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Monday, January 18, 2010

Random and Not Frequently Used (NFU) Page replacement Algorithms

- Random replacement algorithm replaces a random page in memory. This eliminates the overhead cost of tracking page references. Usually it fares better than FIFO, and for looping memory references it is better than LRU, although generally LRU performs better in practice. OS/390 uses global LRU approximation and falls back to random replacement when LRU performance degenerates, and the Intel i860 processor used a random replacement policy.

- The Not Frequently Used (NFU) page replacement algorithm requires a counter, and every page has one counter of its own which is initially set to 0. At each clock interrupt,the operating system scans all the pages in memory. For each page, the R
bit, which is 0 or 1, is added to the counter. In effect, the counters are an attempt to keep track of how often each page has been referenced. When a page fault
occurs, the page with the lowest counter is chosen for replacement.
The main problem with NFU is that it never forgets anything. For example, in a multi-pass compiler, pages that were heavily used during pass 1 may still have a high count well into later passes. In fact, if pass 1 happens to have the longest execution time of all the passes, the pages containing the code for subsequent passes may always have lower counts than the pass 1 pages. Consequently, the operating system will remove useful pages instead of pages no longer in use.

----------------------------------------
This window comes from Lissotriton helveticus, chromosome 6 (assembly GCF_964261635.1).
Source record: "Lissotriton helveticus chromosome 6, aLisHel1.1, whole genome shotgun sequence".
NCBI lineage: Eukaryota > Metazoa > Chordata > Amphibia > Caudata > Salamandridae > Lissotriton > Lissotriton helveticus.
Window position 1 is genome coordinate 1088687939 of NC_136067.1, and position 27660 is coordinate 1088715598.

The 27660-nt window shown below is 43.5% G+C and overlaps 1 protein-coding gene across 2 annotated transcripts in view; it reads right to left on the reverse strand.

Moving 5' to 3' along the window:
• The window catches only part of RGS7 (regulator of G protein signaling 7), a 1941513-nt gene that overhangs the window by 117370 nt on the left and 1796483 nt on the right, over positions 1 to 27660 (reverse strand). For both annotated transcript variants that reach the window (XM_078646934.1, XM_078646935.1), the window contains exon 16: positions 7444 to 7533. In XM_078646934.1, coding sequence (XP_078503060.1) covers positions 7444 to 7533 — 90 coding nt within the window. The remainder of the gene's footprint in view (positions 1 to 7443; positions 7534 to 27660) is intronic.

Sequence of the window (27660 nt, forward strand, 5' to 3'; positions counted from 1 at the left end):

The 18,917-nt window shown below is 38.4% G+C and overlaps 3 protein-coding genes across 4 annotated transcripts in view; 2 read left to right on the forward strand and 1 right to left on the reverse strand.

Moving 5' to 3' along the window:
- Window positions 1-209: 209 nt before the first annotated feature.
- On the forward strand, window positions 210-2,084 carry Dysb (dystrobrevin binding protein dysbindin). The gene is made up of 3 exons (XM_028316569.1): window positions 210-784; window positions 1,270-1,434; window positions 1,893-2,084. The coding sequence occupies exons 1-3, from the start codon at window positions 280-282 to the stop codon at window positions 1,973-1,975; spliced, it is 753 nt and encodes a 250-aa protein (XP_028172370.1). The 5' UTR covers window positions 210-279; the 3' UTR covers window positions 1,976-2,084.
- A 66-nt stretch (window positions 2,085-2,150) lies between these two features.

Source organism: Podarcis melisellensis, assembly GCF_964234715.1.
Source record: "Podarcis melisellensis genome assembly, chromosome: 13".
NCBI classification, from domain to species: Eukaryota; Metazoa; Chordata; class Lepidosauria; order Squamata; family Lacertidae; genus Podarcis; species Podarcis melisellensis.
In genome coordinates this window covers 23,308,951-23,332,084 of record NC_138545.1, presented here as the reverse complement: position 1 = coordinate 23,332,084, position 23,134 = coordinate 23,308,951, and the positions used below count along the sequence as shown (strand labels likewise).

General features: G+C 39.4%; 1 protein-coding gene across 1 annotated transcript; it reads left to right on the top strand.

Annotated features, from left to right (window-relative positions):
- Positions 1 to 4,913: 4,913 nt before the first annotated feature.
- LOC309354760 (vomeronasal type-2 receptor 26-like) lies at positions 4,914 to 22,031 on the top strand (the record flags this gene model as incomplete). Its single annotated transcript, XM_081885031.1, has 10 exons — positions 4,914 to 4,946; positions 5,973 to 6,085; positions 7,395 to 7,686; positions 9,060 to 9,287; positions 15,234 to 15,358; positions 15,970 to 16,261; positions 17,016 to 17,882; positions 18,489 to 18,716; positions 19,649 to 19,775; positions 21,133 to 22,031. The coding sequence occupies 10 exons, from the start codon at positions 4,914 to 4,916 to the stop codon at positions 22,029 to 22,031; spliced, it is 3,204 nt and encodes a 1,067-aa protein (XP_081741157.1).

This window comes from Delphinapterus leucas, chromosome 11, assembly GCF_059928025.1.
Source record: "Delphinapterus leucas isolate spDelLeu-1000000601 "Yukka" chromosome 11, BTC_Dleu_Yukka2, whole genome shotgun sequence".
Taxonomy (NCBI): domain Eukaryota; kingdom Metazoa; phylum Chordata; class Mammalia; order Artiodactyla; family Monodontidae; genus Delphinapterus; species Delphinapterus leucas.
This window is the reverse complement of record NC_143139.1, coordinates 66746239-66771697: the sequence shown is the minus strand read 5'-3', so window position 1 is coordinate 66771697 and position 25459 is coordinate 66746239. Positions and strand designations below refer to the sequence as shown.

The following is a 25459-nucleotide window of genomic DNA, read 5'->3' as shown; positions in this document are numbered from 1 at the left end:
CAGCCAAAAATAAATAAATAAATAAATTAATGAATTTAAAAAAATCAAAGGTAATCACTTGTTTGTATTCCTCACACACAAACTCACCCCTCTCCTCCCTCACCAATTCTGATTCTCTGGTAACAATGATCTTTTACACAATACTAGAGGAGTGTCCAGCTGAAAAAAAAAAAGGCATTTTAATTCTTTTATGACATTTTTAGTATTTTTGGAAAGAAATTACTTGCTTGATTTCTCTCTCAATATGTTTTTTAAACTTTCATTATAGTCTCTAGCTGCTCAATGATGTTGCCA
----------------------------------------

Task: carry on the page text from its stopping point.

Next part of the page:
Fortunately, a small modification to NFU makes it able to simulate LRU quite well. The modification has two parts. First, the counters are each shifted right 1 bit before the R bit is added in. Second, the R bit is added to the leftmost, rather than the rightmost bit.

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